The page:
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Stars and stellar evolution
Planetary Nebula NGC 2440
Half size lp planetary nebula ngc 2440 2x
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Contents

Photo taken by the Hubble Space Telescope

This image shows the colorful 'last hurrah' of a star like our Sun. The star is ending its life by casting off its outer layers of gas, which formed a cocoon around the star's remaining core.

Facts of interest about the image

The burned-out star, one of the hottest known white dwarfs, is the white dot in the center of the image. Our Sun will eventually burn out and shroud itself with stellar debris, but not for another 5 billion years.

Classroom activity

Included is an inquiry-based classroom activity that focuses on the image and text.

Description

This Hubble Space Telescope image shows the colorful last hurrah of a star like our Sun. The star is ending its life by casting off its outer layers of gas, which formed a cocoon around the star's remaining core. The burned-out star, one of the hottest known white dwarfs, is the white dot in the center of the image. Our Sun will eventually burn out and shroud itself with stellar debris, but not for another 5 billion years. Includes an inquiry-based classroom activity.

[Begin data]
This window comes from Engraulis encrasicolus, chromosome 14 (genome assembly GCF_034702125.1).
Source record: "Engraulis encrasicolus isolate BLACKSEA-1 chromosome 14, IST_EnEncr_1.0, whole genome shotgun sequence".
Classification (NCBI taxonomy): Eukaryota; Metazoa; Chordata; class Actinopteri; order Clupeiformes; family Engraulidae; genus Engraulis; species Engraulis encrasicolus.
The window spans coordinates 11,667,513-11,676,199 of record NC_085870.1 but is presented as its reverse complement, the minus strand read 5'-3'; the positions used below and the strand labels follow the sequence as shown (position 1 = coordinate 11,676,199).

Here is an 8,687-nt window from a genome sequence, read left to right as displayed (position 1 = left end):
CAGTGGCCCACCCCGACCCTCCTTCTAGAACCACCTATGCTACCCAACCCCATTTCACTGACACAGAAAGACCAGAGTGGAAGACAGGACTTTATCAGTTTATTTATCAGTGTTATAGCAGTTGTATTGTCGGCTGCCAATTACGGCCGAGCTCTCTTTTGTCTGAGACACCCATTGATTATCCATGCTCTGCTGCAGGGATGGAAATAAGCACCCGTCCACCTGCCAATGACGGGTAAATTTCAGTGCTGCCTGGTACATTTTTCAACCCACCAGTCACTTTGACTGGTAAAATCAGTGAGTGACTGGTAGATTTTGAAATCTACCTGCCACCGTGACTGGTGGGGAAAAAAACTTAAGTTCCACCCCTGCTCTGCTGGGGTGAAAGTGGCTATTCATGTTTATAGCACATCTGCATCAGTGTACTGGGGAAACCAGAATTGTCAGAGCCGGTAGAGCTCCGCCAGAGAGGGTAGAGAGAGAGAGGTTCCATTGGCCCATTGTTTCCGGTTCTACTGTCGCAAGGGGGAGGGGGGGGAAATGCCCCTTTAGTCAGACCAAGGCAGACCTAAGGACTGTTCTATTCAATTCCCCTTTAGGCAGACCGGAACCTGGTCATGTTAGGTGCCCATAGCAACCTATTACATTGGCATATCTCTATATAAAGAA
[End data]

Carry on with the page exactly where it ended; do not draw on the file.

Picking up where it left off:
PDF
10-12, but the material can be adapted for use in other grades at the teacher's discretion
How to use in the classroom

Teachers can use this lithograph as:

An example of the end of Sun-like stars. Use the inquiry-based classroom activity called In Search of Stellar Death that is included with the PDF lithograph.

An engagement tool in an inquiry-based lesson. Have students study the image side of the lithograph. Ask them to write down any questions they have about the image. When the students are finished, their questions can be used in a variety of ways:


  • Ask students to find the answers to their questions by reading the back of the lithograph and/or the related materials listed below.

  • Have students exchange papers so that each student has someone else's questions. Then have students find the answers to their partners questions by reading the back of the lithograph and/or the related materials listed below.

  • Gather the questions into a list by asking students to volunteer to read their questions while you or another student records them on the board or on the overhead projector transparency. Ask students to raise their hands if they had the same or a similar question. Count the number of raised hands and record it next to the question. Once all the questions have been added to the list, ask students to search for the answers to their questions in the text on the back of the lithograph. When they complete that task, ask them to decide if each of their questions was answered completely, answered partially, or not answered at all. Go through the original list and place an "A" in front of the questions that were answered completely, a "P" for those that were partially answered, and an "N" for those that were not answered at all. Determine if the most commonly asked questions also were answered completely. Encourage students to pursue further research to find answers to the unanswered questions.

A content reading tool. Have students read the lithograph and then write a quiz for the class.

Related materials